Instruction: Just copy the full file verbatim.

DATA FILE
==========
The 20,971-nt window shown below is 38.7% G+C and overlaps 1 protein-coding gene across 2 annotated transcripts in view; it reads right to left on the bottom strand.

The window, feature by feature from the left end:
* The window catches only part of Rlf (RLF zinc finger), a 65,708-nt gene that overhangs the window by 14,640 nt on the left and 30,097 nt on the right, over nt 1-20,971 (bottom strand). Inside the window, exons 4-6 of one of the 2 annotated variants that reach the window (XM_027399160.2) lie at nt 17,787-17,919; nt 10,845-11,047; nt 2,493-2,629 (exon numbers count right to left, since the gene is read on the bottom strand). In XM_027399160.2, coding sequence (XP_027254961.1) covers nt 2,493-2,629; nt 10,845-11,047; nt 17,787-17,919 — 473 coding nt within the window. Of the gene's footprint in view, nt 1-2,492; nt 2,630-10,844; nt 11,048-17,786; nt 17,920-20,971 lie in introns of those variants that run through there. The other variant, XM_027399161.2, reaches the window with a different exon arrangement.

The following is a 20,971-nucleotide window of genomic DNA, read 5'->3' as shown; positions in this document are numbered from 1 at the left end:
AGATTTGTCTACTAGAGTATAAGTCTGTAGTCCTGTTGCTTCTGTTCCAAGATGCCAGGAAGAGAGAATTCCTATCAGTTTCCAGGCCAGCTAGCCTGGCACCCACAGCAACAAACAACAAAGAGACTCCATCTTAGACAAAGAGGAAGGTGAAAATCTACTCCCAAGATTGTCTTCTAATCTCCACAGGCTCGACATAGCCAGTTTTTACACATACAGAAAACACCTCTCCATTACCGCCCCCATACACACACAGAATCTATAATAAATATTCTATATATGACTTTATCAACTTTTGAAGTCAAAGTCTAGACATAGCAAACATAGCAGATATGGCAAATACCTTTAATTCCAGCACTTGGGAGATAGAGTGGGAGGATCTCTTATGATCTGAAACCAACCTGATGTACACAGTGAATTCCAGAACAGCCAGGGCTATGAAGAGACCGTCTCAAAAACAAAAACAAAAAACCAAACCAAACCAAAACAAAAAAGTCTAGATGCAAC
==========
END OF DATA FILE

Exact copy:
The 20,971-nt window shown below is 38.7% G+C and overlaps 1 protein-coding gene across 2 annotated transcripts in view; it reads right to left on the bottom strand.

The window, feature by feature from the left end:
* The window catches only part of Rlf (RLF zinc finger), a 65,708-nt gene that overhangs the window by 14,640 nt on the left and 30,097 nt on the right, over nt 1-20,971 (bottom strand). Inside the window, exons 4-6 of one of the 2 annotated variants that reach the window (XM_027399160.2) lie at nt 17,787-17,919; nt 10,845-11,047; nt 2,493-2,629 (exon numbers count right to left, since the gene is read on the bottom strand). In XM_027399160.2, coding sequence (XP_027254961.1) covers nt 2,493-2,629; nt 10,845-11,047; nt 17,787-17,919 — 473 coding nt within the window. Of the gene's footprint in view, nt 1-2,492; nt 2,630-10,844; nt 11,048-17,786; nt 17,920-20,971 lie in introns of those variants that run through there. The other variant, XM_027399161.2, reaches the window with a different exon arrangement.

The following is a 20,971-nucleotide window of genomic DNA, read 5'->3' as shown; positions in this document are numbered from 1 at the left end:
AGATTTGTCTACTAGAGTATAAGTCTGTAGTCCTGTTGCTTCTGTTCCAAGATGCCAGGAAGAGAGAATTCCTATCAGTTTCCAGGCCAGCTAGCCTGGCACCCACAGCAACAAACAACAAAGAGACTCCATCTTAGACAAAGAGGAAGGTGAAAATCTACTCCCAAGATTGTCTTCTAATCTCCACAGGCTCGACATAGCCAGTTTTTACACATACAGAAAACACCTCTCCATTACCGCCCCCATACACACACAGAATCTATAATAAATATTCTATATATGACTTTATCAACTTTTGAAGTCAAAGTCTAGACATAGCAAACATAGCAGATATGGCAAATACCTTTAATTCCAGCACTTGGGAGATAGAGTGGGAGGATCTCTTATGATCTGAAACCAACCTGATGTACACAGTGAATTCCAGAACAGCCAGGGCTATGAAGAGACCGTCTCAAAAACAAAAACAAAAAACCAAACCAAACCAAAACAAAAAAGTCTAGATGCAAC